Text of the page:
I've decided to devote a post to a Soviet cartoon character that I discovered a few years ago, and did some research on. This character has an amazingly rich cultural history (that actually continues today), and deserves more attention from the international community.
As many of you know, I lived in Moscow for a year, after I graduated from college.
One of my favorite places in Moscow was a huge underground market called “podzemlianniki” which was located inside an old abandoned metro station.
My favorite booth was full of vintage Soviet toys. I went a few times, and picked up a small collection. I lost a lot of these toys when I moved back to the states; the package that I sent from Moscow never arrived in Illinois.
I went to this booth so many times that I became friendly with the shopkeeper, an old woman named Margarita Mikhailovna. One weekend, she surprised me with a small brown bag that had my name on it. She whispered “this toy is especially for you.” And then winked at me. I had no idea what she meant. I probably assumed that it was going to be some dumb “American” themed toy. But then she showed it to me.
It was a small plush figurine with a molded plastic head. I asked her what it was and she was totally surprised. She said: “what do you mean? But of course this is Golubkin.” Then she started singing a song. I found a recording of this song, which you can listen to here.
I had heard this song before, but I had never listened to the lyrics carefully. The central refrain is:
Все выше, и выше, и выше
Стремим мы полет за радуг,
Голубкин из космоса дышит
Он будет наш голубой друг...
Which translates roughly as:
Let’s go higher, higher, and higher.
We’ll strive to fly past the rainbow
For Golubkin whispers from the Cosmos
That he wants to be our blue-skinned friend.
This translation needs a little explanation. The character’s name is “Golubkin” which derives from the word for “blue,” so his name and skin-color are almost the same word.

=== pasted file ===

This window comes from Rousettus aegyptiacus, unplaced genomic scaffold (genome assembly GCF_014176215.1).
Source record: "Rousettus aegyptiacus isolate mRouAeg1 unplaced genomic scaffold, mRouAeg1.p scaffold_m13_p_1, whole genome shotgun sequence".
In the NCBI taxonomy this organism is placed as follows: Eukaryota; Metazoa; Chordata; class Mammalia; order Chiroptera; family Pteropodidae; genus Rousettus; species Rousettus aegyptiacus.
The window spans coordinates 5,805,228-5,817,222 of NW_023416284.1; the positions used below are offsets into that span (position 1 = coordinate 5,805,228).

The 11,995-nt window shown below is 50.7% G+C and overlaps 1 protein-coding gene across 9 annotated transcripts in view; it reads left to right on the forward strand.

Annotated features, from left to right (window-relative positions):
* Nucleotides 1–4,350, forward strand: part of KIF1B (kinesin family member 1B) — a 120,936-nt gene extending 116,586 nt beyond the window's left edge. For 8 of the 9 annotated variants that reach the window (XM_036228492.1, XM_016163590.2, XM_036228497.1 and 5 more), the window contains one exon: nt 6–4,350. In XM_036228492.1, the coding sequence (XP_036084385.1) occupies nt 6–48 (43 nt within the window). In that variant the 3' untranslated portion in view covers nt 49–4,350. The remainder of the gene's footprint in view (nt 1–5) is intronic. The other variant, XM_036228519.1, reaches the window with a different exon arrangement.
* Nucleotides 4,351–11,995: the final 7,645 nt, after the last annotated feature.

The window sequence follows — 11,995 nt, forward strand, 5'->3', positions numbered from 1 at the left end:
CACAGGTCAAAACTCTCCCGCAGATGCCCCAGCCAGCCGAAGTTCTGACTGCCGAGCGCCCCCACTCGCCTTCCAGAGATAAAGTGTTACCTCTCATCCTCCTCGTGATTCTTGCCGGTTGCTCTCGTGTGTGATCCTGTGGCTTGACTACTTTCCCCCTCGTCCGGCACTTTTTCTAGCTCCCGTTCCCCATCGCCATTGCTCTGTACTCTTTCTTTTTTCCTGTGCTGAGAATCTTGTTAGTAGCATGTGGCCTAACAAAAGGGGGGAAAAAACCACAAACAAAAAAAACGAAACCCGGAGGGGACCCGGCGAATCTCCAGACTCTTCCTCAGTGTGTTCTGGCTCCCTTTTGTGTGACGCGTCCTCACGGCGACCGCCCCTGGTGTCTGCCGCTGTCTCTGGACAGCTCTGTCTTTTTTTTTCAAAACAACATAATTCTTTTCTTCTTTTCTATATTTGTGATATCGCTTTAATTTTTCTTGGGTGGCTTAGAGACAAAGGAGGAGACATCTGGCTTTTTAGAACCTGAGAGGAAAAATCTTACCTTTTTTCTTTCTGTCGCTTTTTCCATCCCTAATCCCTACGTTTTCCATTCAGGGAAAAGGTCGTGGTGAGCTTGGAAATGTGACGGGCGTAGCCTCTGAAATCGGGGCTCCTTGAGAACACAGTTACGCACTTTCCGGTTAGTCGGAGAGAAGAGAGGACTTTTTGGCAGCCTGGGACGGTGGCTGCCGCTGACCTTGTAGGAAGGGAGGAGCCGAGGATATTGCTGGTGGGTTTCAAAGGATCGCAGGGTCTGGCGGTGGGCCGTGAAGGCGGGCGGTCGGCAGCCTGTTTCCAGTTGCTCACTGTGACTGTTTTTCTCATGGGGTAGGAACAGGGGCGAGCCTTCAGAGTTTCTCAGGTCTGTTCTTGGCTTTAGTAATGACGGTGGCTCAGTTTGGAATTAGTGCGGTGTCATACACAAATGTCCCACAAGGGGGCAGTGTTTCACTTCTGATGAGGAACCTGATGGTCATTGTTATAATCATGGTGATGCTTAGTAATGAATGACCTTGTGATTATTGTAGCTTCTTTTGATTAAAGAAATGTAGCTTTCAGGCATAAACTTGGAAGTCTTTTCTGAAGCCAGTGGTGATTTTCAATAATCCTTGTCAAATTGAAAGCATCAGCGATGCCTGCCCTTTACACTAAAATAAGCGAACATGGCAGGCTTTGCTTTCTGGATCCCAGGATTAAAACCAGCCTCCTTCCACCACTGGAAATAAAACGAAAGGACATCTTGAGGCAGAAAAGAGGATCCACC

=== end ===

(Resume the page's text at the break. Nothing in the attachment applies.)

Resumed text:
The other thing that’s important to know is that this same word, “Goluboi” is one of the accepted colloquial terms for a gay male. So the idea of this little blue-skinned alien cosmonaut wanting to be my “goluboi friend” or “gay friend” was really funny to me. I bought the doll and brought it home to do some research.
Poster for “The Sixth International Cosmos Day.” April, 1967. (Artist: B. Lebedev).
Searching for Golubkin online, I discovered an enormous collection of posters and references, but only through Russian google. As far as I could tell, nothing about Golubkin had ever been translated into English.
From what I could understand, Golubkin was created for propaganda posters in the late 60s, a sort of cutesy cosmonaut who could be the alien counterpart to Yuri Gagarin, the first man in space. I think Golubkin’s creators were also looking for an ideologically correct character that they could make cartoons with. Soviet animation was taken very seriously, but even in the Brezhnev years, it was hard to get approval for new cartoon characters. Most creators were recycling old material.
This little welcoming alien had an instant cult success, but he never really stuck in the nostalgic memories of the time. It may have been because of his weird appearance, or the fact that he wasn’t technically “Russian,” I don’t know.
Illustration from “Golubkin Priletaet v Kosmos.” DETGIZ, 1970. (Artist: I. Kratkaya).
Poster for “The Twelfth International Cosmos Day.” April, 1973. (Artist: N. Simonov).
Poster for “Golubkin Day.” June, 1979. (Artist: K. Lebedev).
Motif for “The Moscow Institute for the Study of the Cosmos.” 1983. (Artist: A. Voronin).
I never solved the mystery of why Margarita Mikhailovna had selected the toy especially for me. That is…until last weekend, when I was trying to assemble this presentation. That’s when I stumbled across this poster on the internet:
This was released in May 2009, a few months before I went to Russia. It was put out by a GLBT rights group called AKTSIIA, which was foremost in advocating for a Moscow Pride Parade. The government banned the parade, but AKTSIIA threw a demonstration anyways.
The demonstration actually used the motto from the Golubkin song “я ваш голубой друг,” which, in this case, clearly meant “I am your gay friend.” The demonstrators also held posters of Golubkin, along with more standard iconography such as rainbow flags and banners reading “gay equality—no compromise.” Unfortunately, the protestors were arrested and violently detained by the riot police within minutes of starting the demonstration.
According to one of the organizers, Nikolai Aleksandrov, the riot police were “needlessly violent”, and even smashed his face to the pavement as he shouted “Golubkin Forever!” In a little twist of irony, the riot police in Russia is called OMON, which, in cyrillic letters looks like this:
Every time I see this…I think about what it would look like in a mirror.
I'd like to imagine that Margarita Mikhailovna had this political re-tooling of Golubkin in mind when she set aside the doll for me. I cannot be certain. Either way, though, I am very eager to see where the Golubkin legacy leads us next! Let me close this post with a final nod to this forgotten Soviet character and its historical legacy: Golubkin Forever!